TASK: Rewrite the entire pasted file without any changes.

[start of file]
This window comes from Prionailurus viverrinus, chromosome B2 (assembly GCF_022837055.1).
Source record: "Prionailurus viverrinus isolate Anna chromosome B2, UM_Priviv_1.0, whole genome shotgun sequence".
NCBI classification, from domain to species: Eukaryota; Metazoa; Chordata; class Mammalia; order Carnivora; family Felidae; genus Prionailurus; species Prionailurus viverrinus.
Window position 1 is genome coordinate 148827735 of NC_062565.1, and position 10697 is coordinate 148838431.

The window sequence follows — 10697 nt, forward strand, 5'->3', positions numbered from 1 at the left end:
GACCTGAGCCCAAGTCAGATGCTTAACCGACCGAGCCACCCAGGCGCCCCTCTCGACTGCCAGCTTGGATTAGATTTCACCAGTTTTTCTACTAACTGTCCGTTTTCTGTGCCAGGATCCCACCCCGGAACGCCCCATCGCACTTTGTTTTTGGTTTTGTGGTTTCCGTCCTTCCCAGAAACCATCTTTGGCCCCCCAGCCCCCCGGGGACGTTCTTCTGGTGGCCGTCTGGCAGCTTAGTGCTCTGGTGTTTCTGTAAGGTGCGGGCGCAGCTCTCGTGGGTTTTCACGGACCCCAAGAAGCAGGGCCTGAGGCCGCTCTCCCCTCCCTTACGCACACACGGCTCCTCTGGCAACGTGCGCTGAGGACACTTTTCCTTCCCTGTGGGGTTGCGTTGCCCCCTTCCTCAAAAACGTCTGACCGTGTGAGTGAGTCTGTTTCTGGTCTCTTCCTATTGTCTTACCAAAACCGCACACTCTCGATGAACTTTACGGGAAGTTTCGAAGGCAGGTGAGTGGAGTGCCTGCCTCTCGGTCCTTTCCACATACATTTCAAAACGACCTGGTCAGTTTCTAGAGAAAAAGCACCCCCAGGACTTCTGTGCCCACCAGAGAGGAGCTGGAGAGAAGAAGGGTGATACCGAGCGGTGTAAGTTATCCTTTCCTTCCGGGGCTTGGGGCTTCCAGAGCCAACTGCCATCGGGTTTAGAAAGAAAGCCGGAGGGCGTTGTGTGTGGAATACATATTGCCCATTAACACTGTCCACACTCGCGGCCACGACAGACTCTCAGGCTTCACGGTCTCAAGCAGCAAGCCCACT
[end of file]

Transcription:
This window comes from Prionailurus viverrinus, chromosome B2 (assembly GCF_022837055.1).
Source record: "Prionailurus viverrinus isolate Anna chromosome B2, UM_Priviv_1.0, whole genome shotgun sequence".
NCBI classification, from domain to species: Eukaryota; Metazoa; Chordata; class Mammalia; order Carnivora; family Felidae; genus Prionailurus; species Prionailurus viverrinus.
Window position 1 is genome coordinate 148827735 of NC_062565.1, and position 10697 is coordinate 148838431.

The window sequence follows — 10697 nt, forward strand, 5'->3', positions numbered from 1 at the left end:
GACCTGAGCCCAAGTCAGATGCTTAACCGACCGAGCCACCCAGGCGCCCCTCTCGACTGCCAGCTTGGATTAGATTTCACCAGTTTTTCTACTAACTGTCCGTTTTCTGTGCCAGGATCCCACCCCGGAACGCCCCATCGCACTTTGTTTTTGGTTTTGTGGTTTCCGTCCTTCCCAGAAACCATCTTTGGCCCCCCAGCCCCCCGGGGACGTTCTTCTGGTGGCCGTCTGGCAGCTTAGTGCTCTGGTGTTTCTGTAAGGTGCGGGCGCAGCTCTCGTGGGTTTTCACGGACCCCAAGAAGCAGGGCCTGAGGCCGCTCTCCCCTCCCTTACGCACACACGGCTCCTCTGGCAACGTGCGCTGAGGACACTTTTCCTTCCCTGTGGGGTTGCGTTGCCCCCTTCCTCAAAAACGTCTGACCGTGTGAGTGAGTCTGTTTCTGGTCTCTTCCTATTGTCTTACCAAAACCGCACACTCTCGATGAACTTTACGGGAAGTTTCGAAGGCAGGTGAGTGGAGTGCCTGCCTCTCGGTCCTTTCCACATACATTTCAAAACGACCTGGTCAGTTTCTAGAGAAAAAGCACCCCCAGGACTTCTGTGCCCACCAGAGAGGAGCTGGAGAGAAGAAGGGTGATACCGAGCGGTGTAAGTTATCCTTTCCTTCCGGGGCTTGGGGCTTCCAGAGCCAACTGCCATCGGGTTTAGAAAGAAAGCCGGAGGGCGTTGTGTGTGGAATACATATTGCCCATTAACACTGTCCACACTCGCGGCCACGACAGACTCTCAGGCTTCACGGTCTCAAGCAGCAAGCCCACT